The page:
Take Home Point – In patients with acute painless vision loss, look for a retrobulbar spot sign as a specific sign indicative of embolic CRAO. Remember that absence of the RBSS does not rule out CRAO, and also not to misinterpret optic disc drusen as the RBSS.



POCUS can be a useful adjunct to the eye exam when seeing a patient with visual disturbances in the emergency department. It can be useful in detecting increased optic nerve sheath diameter and optic disc elevation suggestive of increased intracranial pressure. It may also be useful in seeing a thick or thin hyperechoic membrane which may suggest retinal detachment or vitreous detachment, respectively. In patients with vitreous hemorrhage, you may see a washing machine sign. Finally, look out for the retrobulbar spot sign indicative of central retinal artery occlusion. On your next shift, try using POCUS to help you gain more information to integrate into your clinical case and help you diagnose your ocular emergencies.



[1] Miller DL, Abo A, Abramowicz JS, Bigelow TA, Dalecki D, Dickman E, Donlon J, Harris G, Nomura J. Diagnostic Ultrasound Safety Review for Point-of-Care Ultrasound Practitioners. J Ultrasound Med. 2020 Jun;39(6):1069-1084. doi: 10.1002/jum.15202. Epub 2019 Dec 23. PMID: 31868252.

[2] Michael Y. Woo, Nathan Hecht, Bernard Hurley, David Stitt, Venkatesh Thiruganasambandamoorthy, Test characteristics of point-of-care ultrasonography for the diagnosis of acute posterior ocular pathology, Canadian Journal of Ophthalmology, Volume 51, Issue 5, 2016, Pages 336-341, ISSN 0008-4182. (

[3] Blaivas M, Theodoro D, Sierzenski PR. Elevated intracranial pressure detected by bedside emergency ultrasonography of the optic nerve sheath. Acad Emerg Med. 2003 Apr;10(4):376-81. doi: 10.1111/j.1553-2712.2003.tb01352.x. PMID: 12670853.

[4] Kimberly HH, Shah S, Marill K, Noble V. Correlation of optic nerve sheath diameter with direct measurement of intracranial pressure. Acad Emerg Med. 2008 Feb;15(2):201-4. doi: 10.1111/j.1553-2712.2007.00031.x. PMID: 18275454.

[5] Tayal VS, Neulander M, Norton HJ, Foster T, Saunders T, Blaivas M. Emergency department sonographic measurement of optic nerve sheath diameter to detect findings of increased intracranial pressure in adult head injury patients. Ann Emerg Med. 2007 Apr;49(4):508-14. doi: 10.1016/j.annemergmed.2006.06.040. Epub 2006 Sep 25. PMID: 16997419.

[6] Aletreby W, Alharthy A, Brindley PG, Kutsogiannis DJ, Faqihi F, Alzayer W, Balhahmar A, Soliman I, Hamido H, Alqahtani SA, Karakitsos D, Blaivas M. Optic Nerve Sheath Diameter Ultrasound for Raised Intracranial Pressure: A Literature Review and Meta-analysis of its Diagnostic Accuracy. J Ultrasound Med. 2022 Mar;41(3):585-595. doi: 10.1002/jum.15732. Epub 2021 Apr 24. PMID: 33893746.

[7] Tessaro MO, Friedman N, Al-Sani F, Gauthey M, Maguire B, Davis A. Pediatric point-of-care ultrasound of optic disc elevation for increased intracranial pressure: A pilot study. Am J Emerg Med. 2021 Nov;49:18-23. doi: 10.1016/j.ajem.2021.05.051. Epub 2021 May 21. PMID: 34051397.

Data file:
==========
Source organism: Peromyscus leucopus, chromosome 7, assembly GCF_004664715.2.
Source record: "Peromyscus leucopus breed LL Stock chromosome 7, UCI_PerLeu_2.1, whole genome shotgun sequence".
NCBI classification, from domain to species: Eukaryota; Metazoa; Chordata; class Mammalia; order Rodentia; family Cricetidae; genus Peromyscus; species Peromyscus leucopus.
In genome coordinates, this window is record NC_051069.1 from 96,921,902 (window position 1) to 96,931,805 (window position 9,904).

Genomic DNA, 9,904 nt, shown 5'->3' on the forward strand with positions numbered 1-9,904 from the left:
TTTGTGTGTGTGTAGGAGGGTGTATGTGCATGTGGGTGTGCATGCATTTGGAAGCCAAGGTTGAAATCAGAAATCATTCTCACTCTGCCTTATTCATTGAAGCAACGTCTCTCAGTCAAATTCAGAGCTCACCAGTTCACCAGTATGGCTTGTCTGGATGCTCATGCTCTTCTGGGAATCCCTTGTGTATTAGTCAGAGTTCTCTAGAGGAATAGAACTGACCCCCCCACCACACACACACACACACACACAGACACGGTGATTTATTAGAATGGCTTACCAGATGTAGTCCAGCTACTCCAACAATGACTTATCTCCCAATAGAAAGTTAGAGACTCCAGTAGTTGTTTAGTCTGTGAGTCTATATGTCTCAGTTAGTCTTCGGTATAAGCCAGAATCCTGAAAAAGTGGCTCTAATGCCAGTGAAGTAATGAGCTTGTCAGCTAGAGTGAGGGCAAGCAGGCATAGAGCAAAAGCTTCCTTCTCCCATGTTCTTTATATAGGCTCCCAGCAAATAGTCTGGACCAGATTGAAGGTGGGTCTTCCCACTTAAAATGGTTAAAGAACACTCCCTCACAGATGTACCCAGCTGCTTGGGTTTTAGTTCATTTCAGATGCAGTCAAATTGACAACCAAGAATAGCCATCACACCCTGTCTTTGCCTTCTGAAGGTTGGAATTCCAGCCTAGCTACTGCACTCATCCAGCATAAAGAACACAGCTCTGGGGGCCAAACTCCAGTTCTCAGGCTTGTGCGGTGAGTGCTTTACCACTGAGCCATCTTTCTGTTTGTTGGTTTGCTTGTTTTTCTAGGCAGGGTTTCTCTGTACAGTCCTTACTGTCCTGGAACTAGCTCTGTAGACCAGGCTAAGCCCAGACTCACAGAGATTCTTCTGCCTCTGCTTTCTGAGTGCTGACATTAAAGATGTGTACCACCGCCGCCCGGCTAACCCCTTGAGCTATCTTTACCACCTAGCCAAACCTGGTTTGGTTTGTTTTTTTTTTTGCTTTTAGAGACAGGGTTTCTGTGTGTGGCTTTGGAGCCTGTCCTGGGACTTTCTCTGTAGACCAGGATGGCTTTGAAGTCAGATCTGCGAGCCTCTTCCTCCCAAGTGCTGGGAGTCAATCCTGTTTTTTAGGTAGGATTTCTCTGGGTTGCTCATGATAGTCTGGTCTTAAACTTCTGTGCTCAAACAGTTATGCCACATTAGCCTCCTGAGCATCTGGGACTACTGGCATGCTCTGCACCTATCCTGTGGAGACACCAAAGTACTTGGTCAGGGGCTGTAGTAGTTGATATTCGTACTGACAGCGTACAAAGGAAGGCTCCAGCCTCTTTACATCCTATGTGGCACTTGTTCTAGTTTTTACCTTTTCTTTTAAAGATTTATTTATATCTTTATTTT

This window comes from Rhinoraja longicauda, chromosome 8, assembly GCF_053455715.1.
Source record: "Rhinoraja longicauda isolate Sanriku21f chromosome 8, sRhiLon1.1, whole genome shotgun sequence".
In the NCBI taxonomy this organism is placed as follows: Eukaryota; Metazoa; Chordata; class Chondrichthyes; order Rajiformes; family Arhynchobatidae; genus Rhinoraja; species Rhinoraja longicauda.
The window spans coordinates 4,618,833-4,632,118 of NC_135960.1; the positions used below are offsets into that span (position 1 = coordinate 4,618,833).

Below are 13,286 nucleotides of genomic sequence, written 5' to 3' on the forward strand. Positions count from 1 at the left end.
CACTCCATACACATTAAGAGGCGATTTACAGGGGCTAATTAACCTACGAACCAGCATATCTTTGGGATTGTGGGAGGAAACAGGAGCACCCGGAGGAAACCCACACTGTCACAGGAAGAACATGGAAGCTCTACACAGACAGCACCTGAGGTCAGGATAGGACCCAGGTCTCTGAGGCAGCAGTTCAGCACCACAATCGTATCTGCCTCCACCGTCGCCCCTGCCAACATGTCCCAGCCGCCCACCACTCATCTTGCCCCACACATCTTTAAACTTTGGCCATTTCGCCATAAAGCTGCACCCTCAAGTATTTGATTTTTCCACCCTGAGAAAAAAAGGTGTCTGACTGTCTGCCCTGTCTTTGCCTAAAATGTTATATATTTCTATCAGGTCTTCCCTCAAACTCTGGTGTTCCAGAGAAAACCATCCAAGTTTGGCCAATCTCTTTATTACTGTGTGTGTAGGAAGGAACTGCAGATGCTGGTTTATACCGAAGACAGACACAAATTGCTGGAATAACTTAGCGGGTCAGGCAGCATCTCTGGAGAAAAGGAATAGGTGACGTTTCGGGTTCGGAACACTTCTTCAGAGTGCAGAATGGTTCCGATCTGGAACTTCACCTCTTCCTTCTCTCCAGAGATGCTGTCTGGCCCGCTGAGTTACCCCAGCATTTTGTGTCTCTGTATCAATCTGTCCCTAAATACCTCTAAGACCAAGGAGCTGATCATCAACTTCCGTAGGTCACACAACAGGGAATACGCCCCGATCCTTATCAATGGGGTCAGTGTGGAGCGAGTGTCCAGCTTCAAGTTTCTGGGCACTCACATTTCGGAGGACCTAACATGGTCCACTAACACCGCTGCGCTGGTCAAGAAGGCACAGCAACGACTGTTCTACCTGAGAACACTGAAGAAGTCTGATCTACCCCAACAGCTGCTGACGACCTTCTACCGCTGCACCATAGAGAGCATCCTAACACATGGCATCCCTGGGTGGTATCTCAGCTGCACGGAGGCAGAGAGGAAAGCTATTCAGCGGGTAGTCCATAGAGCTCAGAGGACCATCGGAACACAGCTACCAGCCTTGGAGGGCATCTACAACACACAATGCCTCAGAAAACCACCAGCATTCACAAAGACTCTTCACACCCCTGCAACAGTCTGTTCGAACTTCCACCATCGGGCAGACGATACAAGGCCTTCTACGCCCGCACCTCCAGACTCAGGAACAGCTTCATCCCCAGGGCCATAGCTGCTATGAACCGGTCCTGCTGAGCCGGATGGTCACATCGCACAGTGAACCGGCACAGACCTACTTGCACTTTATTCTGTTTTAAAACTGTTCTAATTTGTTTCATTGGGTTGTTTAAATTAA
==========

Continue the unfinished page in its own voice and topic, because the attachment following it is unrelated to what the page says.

[8] Teismann N, Lenaghan P, Nolan R, Stein J, Green A. Point-of-care ocular ultrasound to detect optic disc swelling. Acad Emerg Med. 2013 Sep;20(9):920-5. doi: 10.1111/acem.12206. PMID: 24050798.

[9] Optic nerve sheath diameter. Saving Lives With Sound. (2021, July 15). Retrieved August 4, 2022, from

[10] Josh FarkasJosh is the creator of He is an associate professor of Pulmonary and Critical Care Medicine at the University of Vermont. (2017, October 28). Pulmcrit: Algorithm for diagnosing ICP elevation with ocular sonography. EMCrit Project. Retrieved August 4, 2022, from

[11] Zoerle T, Caccioppola A, D’Angelo E, Carbonara M, Conte G, Avignone S, Zanier ER, Birg T, Ortolano F, Triulzi F, Stocchetti N. Optic Nerve Sheath Diameter is not Related to Intracranial Pressure in Subarachnoid Hemorrhage Patients. Neurocrit Care. 2020 Oct;33(2):491-498. doi: 10.1007/s12028-020-00970-y. PMID: 32314244.

[12] Gottlieb M, Holladay D, Peksa GD. Point-of-Care Ocular Ultrasound for the Diagnosis of Retinal Detachment: A Systematic Review and Meta-Analysis. Acad Emerg Med. 2019 Aug;26(8):931-939. doi: 10.1111/acem.13682. Epub 2019 Feb 5. PMID: 30636351.

[13 Lahham S, Shniter I, Thompson M, Le D, Chadha T, Mailhot T, Kang TL, Chiem A, Tseeng S, Fox JC. Point-of-Care Ultrasonography in the Diagnosis of Retinal Detachment, Vitreous Hemorrhage, and Vitreous Detachment in the Emergency Department. JAMA Netw Open. 2019 Apr 5;2(4):e192162. doi: 10.1001/jamanetworkopen.2019.2162. PMID: 30977855; PMCID: PMC6481597.

[14] Altmann M, Ertl M, Helbig H, Schömig B, Bogdahn U, Gamulescu MA, Schlachetzki F. Low endogenous recanalization in embolic central retinal artery occlusion—The retrobulbar “spot sign”. Journal of Neuroimaging. 2015 Mar;25(2):251-6.

[15] Cozzi N, Stevens K, Pillay Y, Moore D, Flannigan M, Barnes M, Singh M, Gagrica M, Kolacki C, Bach J, McNinch D. Diagnosis of Central Retinal Artery Occlusion in the Emergency Department Using POCUS: A Case Series. POCUS Journal. 2021 Nov 23;6(2):73-5.